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July 29, 2014 | NPR · House and Senate negotiators reached a compromise, $17 billion agreement to improve medical care for veterans. The deal comes in the final week before Congress leaves town for a monthlong recess.
 
July 29, 2014 | NPR · Washington Post reporter Liz Sly tells Renee Montagne that U.S. arms may be flowing to moderate Syrian rebels, but the aid seems to be too little too late to affect the course of the civil war.
 
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July 28, 2014 | NPR · The militant group threatens to kill parents who immunize their children. As a result, polio has come roaring back in Pakistan. Eradication now hinges on whether the country can control the virus.
 

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July 28, 2014 | NPR · A new salvo has been fired in the fight over teacher tenure. A group led by former TV anchor Campbell Brown filed a complaint in New York state court, arguing that tenure laws are preventing the state from providing every child with the "sound, basic education" its constitution guarantees.
 
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July 28, 2014 | NPR · Why are so many low-income and minority kids getting second-class educations in the U.S.? That question is at the center of the heated debate about tenure protections and who gets them.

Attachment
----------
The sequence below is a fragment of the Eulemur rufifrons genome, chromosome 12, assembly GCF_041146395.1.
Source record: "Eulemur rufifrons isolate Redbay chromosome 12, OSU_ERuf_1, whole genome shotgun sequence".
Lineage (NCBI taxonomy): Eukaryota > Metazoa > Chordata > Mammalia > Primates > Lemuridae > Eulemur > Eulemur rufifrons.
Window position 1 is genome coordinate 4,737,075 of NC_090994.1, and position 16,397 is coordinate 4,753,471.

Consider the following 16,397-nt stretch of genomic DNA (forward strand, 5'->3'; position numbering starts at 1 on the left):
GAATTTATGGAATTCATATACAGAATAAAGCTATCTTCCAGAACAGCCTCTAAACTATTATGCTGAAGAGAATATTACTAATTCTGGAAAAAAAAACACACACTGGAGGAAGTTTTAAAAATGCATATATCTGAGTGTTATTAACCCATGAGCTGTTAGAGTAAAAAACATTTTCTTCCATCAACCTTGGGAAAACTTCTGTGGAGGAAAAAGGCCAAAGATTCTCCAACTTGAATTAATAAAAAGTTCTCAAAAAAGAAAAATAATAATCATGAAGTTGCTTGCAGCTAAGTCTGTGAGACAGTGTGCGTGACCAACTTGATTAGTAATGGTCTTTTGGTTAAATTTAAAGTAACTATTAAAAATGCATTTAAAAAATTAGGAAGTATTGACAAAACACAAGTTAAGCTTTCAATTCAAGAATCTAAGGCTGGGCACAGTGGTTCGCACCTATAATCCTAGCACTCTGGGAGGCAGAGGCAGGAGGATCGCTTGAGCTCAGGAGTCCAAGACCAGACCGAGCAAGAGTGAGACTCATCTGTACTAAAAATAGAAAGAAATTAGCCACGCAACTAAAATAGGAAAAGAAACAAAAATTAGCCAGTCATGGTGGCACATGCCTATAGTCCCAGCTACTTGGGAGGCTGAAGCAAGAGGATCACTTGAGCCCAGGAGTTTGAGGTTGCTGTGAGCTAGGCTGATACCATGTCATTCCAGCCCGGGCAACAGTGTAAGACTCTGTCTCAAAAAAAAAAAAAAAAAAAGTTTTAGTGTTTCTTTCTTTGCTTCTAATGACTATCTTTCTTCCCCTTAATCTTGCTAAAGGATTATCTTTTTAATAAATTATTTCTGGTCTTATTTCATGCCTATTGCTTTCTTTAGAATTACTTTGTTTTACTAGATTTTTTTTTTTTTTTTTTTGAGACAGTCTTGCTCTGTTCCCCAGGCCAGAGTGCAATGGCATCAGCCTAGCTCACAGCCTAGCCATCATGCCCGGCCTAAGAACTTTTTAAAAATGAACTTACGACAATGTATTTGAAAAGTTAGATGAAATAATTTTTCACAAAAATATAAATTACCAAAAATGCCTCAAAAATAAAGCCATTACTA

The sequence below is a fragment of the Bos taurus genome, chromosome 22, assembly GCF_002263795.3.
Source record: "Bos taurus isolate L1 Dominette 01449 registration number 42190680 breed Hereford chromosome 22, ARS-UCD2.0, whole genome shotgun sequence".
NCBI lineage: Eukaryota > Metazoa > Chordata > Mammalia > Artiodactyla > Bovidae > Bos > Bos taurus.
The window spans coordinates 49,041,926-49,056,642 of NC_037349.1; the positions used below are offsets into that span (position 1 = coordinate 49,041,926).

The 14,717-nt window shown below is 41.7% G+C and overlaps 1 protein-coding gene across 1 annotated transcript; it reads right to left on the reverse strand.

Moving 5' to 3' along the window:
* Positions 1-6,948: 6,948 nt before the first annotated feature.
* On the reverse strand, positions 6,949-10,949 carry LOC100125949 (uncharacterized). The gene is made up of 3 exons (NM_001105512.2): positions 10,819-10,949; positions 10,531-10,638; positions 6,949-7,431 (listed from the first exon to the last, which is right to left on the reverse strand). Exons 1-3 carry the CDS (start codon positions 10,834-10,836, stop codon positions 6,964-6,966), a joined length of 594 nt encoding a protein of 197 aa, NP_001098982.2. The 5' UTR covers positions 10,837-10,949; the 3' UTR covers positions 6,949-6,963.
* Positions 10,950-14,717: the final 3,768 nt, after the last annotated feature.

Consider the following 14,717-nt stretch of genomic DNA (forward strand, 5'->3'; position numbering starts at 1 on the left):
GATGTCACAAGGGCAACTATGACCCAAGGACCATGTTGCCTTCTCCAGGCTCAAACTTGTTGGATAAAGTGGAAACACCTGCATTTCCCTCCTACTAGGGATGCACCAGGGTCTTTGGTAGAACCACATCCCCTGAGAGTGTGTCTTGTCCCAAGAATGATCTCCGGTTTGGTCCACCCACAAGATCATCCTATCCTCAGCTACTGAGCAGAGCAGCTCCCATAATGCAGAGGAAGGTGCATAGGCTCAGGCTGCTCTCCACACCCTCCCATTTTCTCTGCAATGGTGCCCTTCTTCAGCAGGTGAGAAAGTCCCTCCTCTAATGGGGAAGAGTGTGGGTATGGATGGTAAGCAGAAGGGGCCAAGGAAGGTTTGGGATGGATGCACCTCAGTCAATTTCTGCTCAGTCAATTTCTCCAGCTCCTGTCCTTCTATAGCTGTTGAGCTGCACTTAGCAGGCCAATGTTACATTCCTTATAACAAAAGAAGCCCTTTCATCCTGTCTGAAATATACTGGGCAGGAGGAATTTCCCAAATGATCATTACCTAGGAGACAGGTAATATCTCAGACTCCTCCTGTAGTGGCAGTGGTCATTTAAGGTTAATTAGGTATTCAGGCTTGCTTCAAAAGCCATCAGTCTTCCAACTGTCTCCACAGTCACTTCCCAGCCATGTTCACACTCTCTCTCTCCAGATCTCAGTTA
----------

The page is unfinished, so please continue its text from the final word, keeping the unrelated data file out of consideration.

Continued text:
July 28, 2014 | NPR · Only one movie in July, Transformers: Age of Extinction, has broken the 100 million mark during its opening weekend. Box office receipts all summer have proven anemic. Paul Dergarabedian, a senior media analyst with RENTRAK, talks to Audie Cornish about the box office slump.
 

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July 26, 2014 | NPR · Hezbollah has been a longtime ally of Hamas, but during this most recent conflict between Israel and Gaza they've taken a sideline role. NPR's Scott Simon talks to the BBC's Kim Ghattas in Beirut.
 

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July 27, 2014 | NPR · Fighting in Ukraine near the crash site of Malaysia Airlines Flight MH17 has international investigators staying away. NPR's Arun Rath talks with OSCE's Michael Bociurkiw about the investigation.
 

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kidney transplant

Sep 20, 2012 — The nonprofit in charge of distributing organs wants to revamp the system for distributing kidneys for the first time in 25 years. But some transplant specialists and bioethicists fear the changes could end up discriminating against some patients.
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Jul 2, 2012 — Some of the 100,000 people who have donated a kidney in the past six decades say the donation has left them with debilitating health and financial problems. And they say the health care system doesn't do enough to document their cases or issue them sufficient warnings.
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Jun 13, 2012 — A woman with intellectual disabilities who was denied a kidney transplant in 2006 died Tuesday in her sleep. The Oklahoma transplant center that turned her down said a woman with a mild intellectual disability did not have the mental competency to make an informed decision to choose a transplant.
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Jul 28, 2011 — Approximately one in three kidney failure patients have antibodies that make it hard to receive a kidney transplant. But a new treatment can clean their blood of the antibodies prior to transplant. The patients who received it had a much higher survival rate than those who stayed on dialysis or took conventional anti-rejection drugs.
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